Wine Spectator | Rating: 92A classy effort, with a mix of ripe pear, honeydew, honeysuckle, citrus and light cedary oak, all well-proportioned. Ends with a layered aftertaste that shows a touch of pithiness. Drink now. 3,011 cases made.Author: James Laube
JamesSuckling.com | Rating: 96Aromas of dried lemon, green apple and fresh herb such as lemon grass. Pine needles. White peaches. Full and layered with wonderful density and a freshness at the same time. Very creamy. Drink or hold.Author: James Suckling
Wine Advocate | Rating: 98The 2014 Chardonnay Belle Cote has similar white peach, crushed rock, creme brulee, tangerine oil and orange marmalade notes. Like its younger counterpart in 2015, it is about as close to perfection as a Chardonnay can achieve. Both have a good ten years of upside. And the super-rare and luxurious cuvee of Point Rouge is largely a barrel selection from the Belle Cote cuvee.Author: Robert Parker
Vinous | Rating: 93The 2014 Chardonnay Belle-CA'te emerges from the oldest vines on the property. Intensely mineral, with plenty of graphite, slate, dried flowers and herbs, the Belle-CA'te is super-distinctive. Fruit is pushed to the background in a Chardonnay that is distinctly mineral and savory-driven in style. Belle-CA'te is a combination of Rued, See and old Wente clone Chardonnay.Author: Antonio Galloni
California is the heartland of wine production in the US, and the state that brought prestige to American wine thanks to the pioneers who built early wineries like , , , and in the 1800s. Its large geographic area ensures a great diversity in growing sites, varieties grown, and quality levels. Generalizations about the state's wines have numerous exceptions; however, a few key facts generally hold true—ample sunshine, dry weather during the growing season, and moderate winters prevail. and continue to dominate the state's production—albeit in continually smaller percentages, as growers continue to diversify. More than 100 different varieties can be found throughout the state.
Chardonnay is a versatile variety that can grow in a wide range of climates, and its neutral flavor profile offers a blank canvas for winemakers to impart their style. In cool climates, Chardonnay displays flavors of green fruit and citrus. As the climate becomes more moderate, flavors of white peach and melon develop. In warm and hot climates, aromas of banana, pineapple, and other tropical fruit are common.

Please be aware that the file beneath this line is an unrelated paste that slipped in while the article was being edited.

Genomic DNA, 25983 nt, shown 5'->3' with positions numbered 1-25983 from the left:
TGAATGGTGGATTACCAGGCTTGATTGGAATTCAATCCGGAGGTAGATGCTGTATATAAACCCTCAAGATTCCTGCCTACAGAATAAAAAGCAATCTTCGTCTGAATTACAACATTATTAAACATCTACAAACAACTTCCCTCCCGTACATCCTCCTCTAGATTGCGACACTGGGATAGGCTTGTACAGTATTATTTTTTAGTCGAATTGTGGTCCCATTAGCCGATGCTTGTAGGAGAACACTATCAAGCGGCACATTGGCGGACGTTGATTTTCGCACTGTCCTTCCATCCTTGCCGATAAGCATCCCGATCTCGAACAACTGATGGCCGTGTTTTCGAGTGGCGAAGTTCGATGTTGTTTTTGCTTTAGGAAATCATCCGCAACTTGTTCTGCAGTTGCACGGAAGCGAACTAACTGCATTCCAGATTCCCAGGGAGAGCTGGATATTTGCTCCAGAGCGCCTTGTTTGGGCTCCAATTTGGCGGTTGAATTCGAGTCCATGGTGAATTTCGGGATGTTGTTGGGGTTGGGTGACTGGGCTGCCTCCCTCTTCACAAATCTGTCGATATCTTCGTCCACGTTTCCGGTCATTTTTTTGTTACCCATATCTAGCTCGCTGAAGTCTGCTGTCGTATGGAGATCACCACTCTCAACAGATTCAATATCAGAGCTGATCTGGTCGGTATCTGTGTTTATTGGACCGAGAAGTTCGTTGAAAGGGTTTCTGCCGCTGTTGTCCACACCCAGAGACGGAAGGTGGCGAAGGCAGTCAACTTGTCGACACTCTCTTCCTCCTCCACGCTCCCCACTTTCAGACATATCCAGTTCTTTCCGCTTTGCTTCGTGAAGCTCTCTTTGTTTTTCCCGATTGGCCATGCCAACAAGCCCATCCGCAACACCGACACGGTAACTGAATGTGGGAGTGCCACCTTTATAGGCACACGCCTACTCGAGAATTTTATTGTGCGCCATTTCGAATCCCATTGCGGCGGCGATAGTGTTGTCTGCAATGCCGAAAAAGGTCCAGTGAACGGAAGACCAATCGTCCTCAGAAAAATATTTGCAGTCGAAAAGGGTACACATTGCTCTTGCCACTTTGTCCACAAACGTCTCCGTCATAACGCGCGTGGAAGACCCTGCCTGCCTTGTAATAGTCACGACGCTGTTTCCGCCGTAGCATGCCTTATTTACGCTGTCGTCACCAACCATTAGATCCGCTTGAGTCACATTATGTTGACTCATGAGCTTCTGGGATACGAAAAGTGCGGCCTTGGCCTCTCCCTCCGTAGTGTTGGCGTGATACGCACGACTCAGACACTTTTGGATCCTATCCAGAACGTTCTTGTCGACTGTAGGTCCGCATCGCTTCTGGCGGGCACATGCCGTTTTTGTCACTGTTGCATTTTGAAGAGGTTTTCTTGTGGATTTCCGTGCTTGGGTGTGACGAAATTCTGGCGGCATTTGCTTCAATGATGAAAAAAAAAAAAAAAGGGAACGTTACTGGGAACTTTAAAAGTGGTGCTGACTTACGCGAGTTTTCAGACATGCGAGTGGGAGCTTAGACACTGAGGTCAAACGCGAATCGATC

The best Old-World Chardonnay comes from , where it is uniquely reflective of terroir and can express many different flavor profiles even within this relatively small region. In , the northernmost part of Burgundy, wines are often unoaked and known for their minerality, high acidity, and aromas of green apple, citrus, wet stone, and slate. In the , further south, wines are typically aged in neutral French oak and have flavors of stone fruit, toast, almond, and cream. Burgundian producers pioneered the techniques that are now associated with high-quality Chardonnay around the world, including barrel fermentation, barrel ageing, malolactic fermentation, and maturation on lees. The best wines, from producers like , , and , can age in the bottle for a decade or more, developing complex aromas of nuts and mushroom.
New-World Chardonnay tends to grow in warmer climates than in the Old World, producing wines that are full-bodied, high in alcohol, and low in acidity. Use of American oak imparts flavors of vanilla, clove, hazelnut, butter, and caramel on top of peach and banana fruit. Look to producers in and , including , , and , for the highest-quality versions of this New-World style.
Chardonnay’s versatility makes it a great option for pairing. High-acid wines from Chablis are the perfect accompaniment to oysters or clams, while oak-forward Napa wines are the best match for buttery lobster. Halibut, cod, and chicken breast are classic pairings with white Burgundy.
Collector Data For This Wine
- 49 bottles owned
- 12 collectors